Have you ever bought a stock, and almost immediately it started increasing in price, at which point you’re pleased that you have a nice gain! Then, something happens in the news or the market that makes you nervous so you go ahead and sell this stock to realize the gain. A few months go by, and the stock that you so proudly sold for a nice gain is up even further and you think to yourself, “darn, I shouldn’t have sold that stock!”
Or how about another scenario where you bought a stock and it almost instantly starts to go down. You don’t sell it right away, because you don’t want to take the loss, so you continue holding it, and eventually six months goes by and the stock has continually gone down even further. You think to yourself, “I should have sold that stock a long time ago when it was only down slightly!” At this point you own some big loser that you don’t want to get rid of in hopes that it comes back one day.
We’ve probably all experienced both of these situations, but you should be aware of this phenomenon and learn from it, hopefully helping you avoid these mistakes in the future and leading to better investment decisions. These two examples are documented and have been studied for many decades—they are referred to as “loss-aversion bias”. Investors are often too quick to take gains, because it feels great to lock in gains before they might disappear, and at the same time, hang on to losers way too long in order to avoid a dreaded loss.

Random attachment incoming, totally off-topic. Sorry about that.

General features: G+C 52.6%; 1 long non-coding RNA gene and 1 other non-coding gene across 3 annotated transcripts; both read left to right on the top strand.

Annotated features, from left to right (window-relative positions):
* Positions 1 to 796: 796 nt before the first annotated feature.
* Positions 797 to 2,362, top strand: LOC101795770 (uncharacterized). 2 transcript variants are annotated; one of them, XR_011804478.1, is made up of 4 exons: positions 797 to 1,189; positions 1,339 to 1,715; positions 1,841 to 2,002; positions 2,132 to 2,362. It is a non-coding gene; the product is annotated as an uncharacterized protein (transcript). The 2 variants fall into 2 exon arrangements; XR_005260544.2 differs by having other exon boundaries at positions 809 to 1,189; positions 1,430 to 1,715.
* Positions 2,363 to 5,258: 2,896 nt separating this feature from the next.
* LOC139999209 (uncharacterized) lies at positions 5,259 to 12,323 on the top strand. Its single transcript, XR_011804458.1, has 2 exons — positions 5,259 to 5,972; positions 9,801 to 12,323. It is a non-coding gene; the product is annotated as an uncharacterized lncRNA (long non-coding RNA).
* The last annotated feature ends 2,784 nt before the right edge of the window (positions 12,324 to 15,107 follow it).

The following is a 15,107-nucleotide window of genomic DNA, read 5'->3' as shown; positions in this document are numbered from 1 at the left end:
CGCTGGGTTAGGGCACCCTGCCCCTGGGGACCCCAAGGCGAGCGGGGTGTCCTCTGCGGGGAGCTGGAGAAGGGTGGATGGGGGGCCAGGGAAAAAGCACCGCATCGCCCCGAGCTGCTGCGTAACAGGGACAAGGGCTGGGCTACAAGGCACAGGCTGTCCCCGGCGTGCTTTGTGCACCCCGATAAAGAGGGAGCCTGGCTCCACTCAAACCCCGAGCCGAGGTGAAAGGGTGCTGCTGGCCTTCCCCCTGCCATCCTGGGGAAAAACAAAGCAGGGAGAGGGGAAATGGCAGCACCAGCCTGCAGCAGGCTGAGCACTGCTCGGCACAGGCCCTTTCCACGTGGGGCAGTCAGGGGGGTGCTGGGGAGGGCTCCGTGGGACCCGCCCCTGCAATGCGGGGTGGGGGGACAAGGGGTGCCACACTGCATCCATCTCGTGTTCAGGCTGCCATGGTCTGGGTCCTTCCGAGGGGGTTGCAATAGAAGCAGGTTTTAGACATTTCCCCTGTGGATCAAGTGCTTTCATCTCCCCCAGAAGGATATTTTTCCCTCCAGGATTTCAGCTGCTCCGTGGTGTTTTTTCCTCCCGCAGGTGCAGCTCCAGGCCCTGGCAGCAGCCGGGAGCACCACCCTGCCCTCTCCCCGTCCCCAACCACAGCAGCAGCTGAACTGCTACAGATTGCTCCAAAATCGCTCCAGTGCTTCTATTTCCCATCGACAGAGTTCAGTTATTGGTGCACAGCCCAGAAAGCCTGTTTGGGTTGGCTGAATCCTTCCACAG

We should try to learn from this to let our winners “run”, and be patient in order to hopefully achieve further upside gains, and at the same time be quick to sell losers—as hard as it is to do—in an effort to avoid further future losses.
One could apply these concepts to the stock market in general today, instead of only on an individual stock basis. The market has been going up for several years now, so I hear often times from my clients that we’re “due” for a market pullback because it’s been going up for so long. Or, with the China tariff situation, and the election coming up next year, and the Fed deciding what to do with interest rates, investors are potentially exhibiting these biases today by wanting to sell out of the market now. It might prove prudent to be patient, and let this bull market continue to “run” before exiting. Talk with your Financial Advisor about the right strategy for your portfolio.
Content in this material is for general information only and not intended to provide specific advice or recommendations for any individual. All performance referenced is historical and is no guarantee of future results. All indices are unmanaged and may not be invested into directly. No strategy assures success or protects against loss. Investing includes risks including loss of capital.
BIO: Born and raised in the Central Florida area, Eric Greenhow strives for excellence — embodying the spirit and core values of Allen & Company. He is nationally recognized for his industry leadership and community service, and is a Chartered Financial Analyst® and CFP®. For more information about Eric and the Allen Investments Team, call 863.294.7411 or visit AllenInvestments.com/GoGreenhow.